Seattle Seahawks cornerback Richard Sherman argued this week that the NFL is a violent game and that efforts to make it less so will lead to even more indecision among defenders, making them more vulnerable to injury.
Sherman’s message was simply: “If you don’t like it, stop watching.”
Writing at MMQB, Sherman described the first time he got a concussion in an NFL game and how he stayed in the game, played half-blind, and snagged his first career interception:
On the game’s seventh play, I trailed my receiver down the left sideline and looked back to see Andy Dalton toss it underneath to Chris Pressley, their 260-pound fullback. As he turned up the sideline I came down hard, squared up, and dove at his legs. His right knee connected with my temple, flipping him over my head. I got up quickly and shook my head back and forth to let them know nobody is running me over. The problem was that I couldn’t see. The concussion blurred my vision and I played the next two quarters half-blind, but there was no way I was coming off the field with so much at stake. It paid off: Just as my head was clearing, Andy Dalton lobbed one up to rookie A.J. Green and I came down with my first career interception. The Legion of Boom was born.
“That was the second and last time I’ve had a concussion, mainly because I don’t make a habit of leading with my head,” he writes before saying, “the NFL is the problem.”
The fiery cornerback out of Stanford who is arguably the league’s best player at the position lamented the “public ire” that has caused the NFL to say, “Hey look, we care”:
A NASCAR driver understands that anything can happen during a race; his car could flip at 200 miles per hour. A boxer knows when he goes in the ring what’s happening to his body. Just like them, we understand this is a dangerous game with consequences not just in the short term, but for the rest of our lives. All of us NFL players, from wide receivers to defensive backs, chose this profession. Concussions are going to happen to cornerbacks who go low and lead with their shoulders, wide receivers who duck into contact, safeties who tackle high and linemen who run into somebody on every single play. Sometimes players get knocked out and their concussions make news, but more often it’s a scenario like mine, where the player walks away from a hit and plays woozy or blind. Sometimes I can tell when a guy is concussed during a game–he can’t remember things or he keeps asking the same questions over and over–but I’m not going to take his health into my hands and tell anybody, because playing with injuries is a risk that guys are willing to take.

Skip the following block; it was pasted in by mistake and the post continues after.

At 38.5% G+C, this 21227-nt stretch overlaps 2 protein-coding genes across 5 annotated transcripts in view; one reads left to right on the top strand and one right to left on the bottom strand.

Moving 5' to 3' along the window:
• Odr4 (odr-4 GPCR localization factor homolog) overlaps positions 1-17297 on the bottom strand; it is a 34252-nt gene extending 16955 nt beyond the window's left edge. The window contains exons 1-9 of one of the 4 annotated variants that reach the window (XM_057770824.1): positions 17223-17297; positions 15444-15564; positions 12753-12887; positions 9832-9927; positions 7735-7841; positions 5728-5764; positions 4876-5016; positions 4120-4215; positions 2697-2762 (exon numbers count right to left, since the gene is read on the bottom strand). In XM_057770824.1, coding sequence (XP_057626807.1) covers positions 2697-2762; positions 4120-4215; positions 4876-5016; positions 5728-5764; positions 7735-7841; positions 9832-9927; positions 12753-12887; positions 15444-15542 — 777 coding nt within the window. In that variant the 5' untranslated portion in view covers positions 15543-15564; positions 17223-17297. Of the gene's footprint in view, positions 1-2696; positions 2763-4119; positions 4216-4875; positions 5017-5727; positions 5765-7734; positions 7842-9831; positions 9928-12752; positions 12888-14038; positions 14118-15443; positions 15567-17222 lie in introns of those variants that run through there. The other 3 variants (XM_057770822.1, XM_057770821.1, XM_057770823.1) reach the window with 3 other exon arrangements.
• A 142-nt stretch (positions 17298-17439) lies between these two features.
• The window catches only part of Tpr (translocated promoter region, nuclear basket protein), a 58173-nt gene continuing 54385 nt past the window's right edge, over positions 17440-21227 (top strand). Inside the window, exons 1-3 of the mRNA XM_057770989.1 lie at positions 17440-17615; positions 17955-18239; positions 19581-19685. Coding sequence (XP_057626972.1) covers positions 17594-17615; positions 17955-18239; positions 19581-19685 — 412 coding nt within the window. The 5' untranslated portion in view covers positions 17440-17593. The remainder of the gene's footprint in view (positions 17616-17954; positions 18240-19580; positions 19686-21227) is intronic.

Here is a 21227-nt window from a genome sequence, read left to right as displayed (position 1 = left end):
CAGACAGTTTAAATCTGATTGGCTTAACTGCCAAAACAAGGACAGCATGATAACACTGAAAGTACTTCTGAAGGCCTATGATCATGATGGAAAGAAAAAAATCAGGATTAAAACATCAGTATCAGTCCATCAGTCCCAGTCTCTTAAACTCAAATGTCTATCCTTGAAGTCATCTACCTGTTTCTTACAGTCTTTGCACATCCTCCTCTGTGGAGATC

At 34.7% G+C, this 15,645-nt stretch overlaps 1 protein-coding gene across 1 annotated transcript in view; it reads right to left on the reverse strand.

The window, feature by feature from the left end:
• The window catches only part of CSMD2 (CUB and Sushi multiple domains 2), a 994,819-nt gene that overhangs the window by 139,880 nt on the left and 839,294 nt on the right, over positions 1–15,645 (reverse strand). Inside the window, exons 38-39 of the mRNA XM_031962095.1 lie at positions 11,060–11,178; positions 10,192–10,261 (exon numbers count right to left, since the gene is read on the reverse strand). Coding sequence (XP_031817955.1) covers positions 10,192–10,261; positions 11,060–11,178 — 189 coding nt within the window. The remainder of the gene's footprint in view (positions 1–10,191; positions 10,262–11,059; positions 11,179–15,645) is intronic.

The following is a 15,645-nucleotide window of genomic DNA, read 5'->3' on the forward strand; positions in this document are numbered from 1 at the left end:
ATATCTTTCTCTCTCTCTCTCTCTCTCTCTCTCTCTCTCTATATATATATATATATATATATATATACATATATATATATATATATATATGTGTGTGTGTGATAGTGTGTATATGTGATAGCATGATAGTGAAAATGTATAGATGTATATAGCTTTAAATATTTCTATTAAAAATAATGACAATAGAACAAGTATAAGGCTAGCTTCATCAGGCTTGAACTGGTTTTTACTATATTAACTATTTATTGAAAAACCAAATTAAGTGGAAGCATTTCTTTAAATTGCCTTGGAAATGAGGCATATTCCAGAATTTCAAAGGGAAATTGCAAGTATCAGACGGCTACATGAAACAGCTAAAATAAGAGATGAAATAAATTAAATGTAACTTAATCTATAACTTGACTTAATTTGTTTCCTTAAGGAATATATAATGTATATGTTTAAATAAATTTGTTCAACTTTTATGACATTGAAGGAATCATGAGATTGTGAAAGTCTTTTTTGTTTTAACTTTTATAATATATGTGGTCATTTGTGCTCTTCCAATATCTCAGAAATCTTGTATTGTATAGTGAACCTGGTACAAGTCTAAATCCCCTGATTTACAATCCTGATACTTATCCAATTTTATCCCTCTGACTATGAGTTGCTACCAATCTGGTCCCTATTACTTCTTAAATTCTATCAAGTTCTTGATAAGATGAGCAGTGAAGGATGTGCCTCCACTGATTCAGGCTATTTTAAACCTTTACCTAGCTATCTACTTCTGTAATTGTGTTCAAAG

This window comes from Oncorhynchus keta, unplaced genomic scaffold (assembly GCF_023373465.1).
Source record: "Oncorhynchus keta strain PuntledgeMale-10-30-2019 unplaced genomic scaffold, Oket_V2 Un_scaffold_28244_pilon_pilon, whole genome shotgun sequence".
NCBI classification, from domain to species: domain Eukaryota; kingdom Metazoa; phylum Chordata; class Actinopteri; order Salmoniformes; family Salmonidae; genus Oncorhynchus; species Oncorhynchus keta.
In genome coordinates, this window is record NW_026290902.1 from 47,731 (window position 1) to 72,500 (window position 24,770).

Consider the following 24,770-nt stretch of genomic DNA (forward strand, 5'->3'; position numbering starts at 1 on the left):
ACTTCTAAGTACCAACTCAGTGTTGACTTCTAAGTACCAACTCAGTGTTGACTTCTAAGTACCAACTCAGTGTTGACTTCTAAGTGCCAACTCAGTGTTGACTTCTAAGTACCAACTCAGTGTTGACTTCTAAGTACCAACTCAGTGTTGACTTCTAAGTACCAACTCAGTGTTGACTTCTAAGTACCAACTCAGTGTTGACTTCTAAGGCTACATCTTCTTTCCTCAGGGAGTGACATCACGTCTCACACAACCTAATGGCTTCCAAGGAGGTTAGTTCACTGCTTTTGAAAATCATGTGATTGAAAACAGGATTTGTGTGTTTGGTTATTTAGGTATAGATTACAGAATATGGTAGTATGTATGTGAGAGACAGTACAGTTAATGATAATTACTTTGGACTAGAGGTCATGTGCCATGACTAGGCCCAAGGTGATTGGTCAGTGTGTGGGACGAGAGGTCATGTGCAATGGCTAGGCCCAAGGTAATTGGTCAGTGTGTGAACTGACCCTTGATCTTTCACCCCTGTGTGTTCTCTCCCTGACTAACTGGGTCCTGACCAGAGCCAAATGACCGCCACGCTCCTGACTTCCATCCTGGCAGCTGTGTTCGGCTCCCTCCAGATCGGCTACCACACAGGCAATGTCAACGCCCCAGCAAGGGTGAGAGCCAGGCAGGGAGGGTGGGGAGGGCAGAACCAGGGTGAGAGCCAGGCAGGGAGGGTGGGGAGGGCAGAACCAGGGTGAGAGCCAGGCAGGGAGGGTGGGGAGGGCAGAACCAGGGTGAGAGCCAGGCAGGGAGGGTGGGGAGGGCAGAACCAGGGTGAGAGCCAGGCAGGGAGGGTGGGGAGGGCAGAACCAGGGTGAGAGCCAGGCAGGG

Like boxers, Sherman, who is never afraid to speak his mind, says today’s NFL players are aware of the risks, especially after more information about head injuries that have come to light in recent years.
“Today, we’re fully educating guys on the risks and we’re still playing. We have not hidden from the facts,” he writes. “That’s why a lot of guys get frustrated with these fines and penalties, especially for the defenseless receiver rule. Nobody who chooses to play this sport should be described as defenseless. There’s nothing we can do about it, unless you want us to just wait until these guys catch the ball and then let them come down and we tackle them.”
He also wrote that “defensive players are used to playing fast, but now they’re being forced to play with indecision, and indecision gets you hurt in this game.”
People are always going to play football, and if higher income families choose to pull their kids out of the sport, it will only broaden the talent pool, giving underprivileged kids more opportunities to make college rosters. Most of the top guys in this league come from underprivileged situations anyway.
And that’s not to say most of us chose football for money. I played at 5 years old because it was fun. You meet all of your friends, you learn about teamwork, camaraderie, discipline, following directions, how to time manage and how to rely on other people. Do I think about the consequences 30 years down the line? No more than I think about the food I’m enjoying today, which could be revealed in 30 years to cause cancer or a heart murmur or something else unpredictable.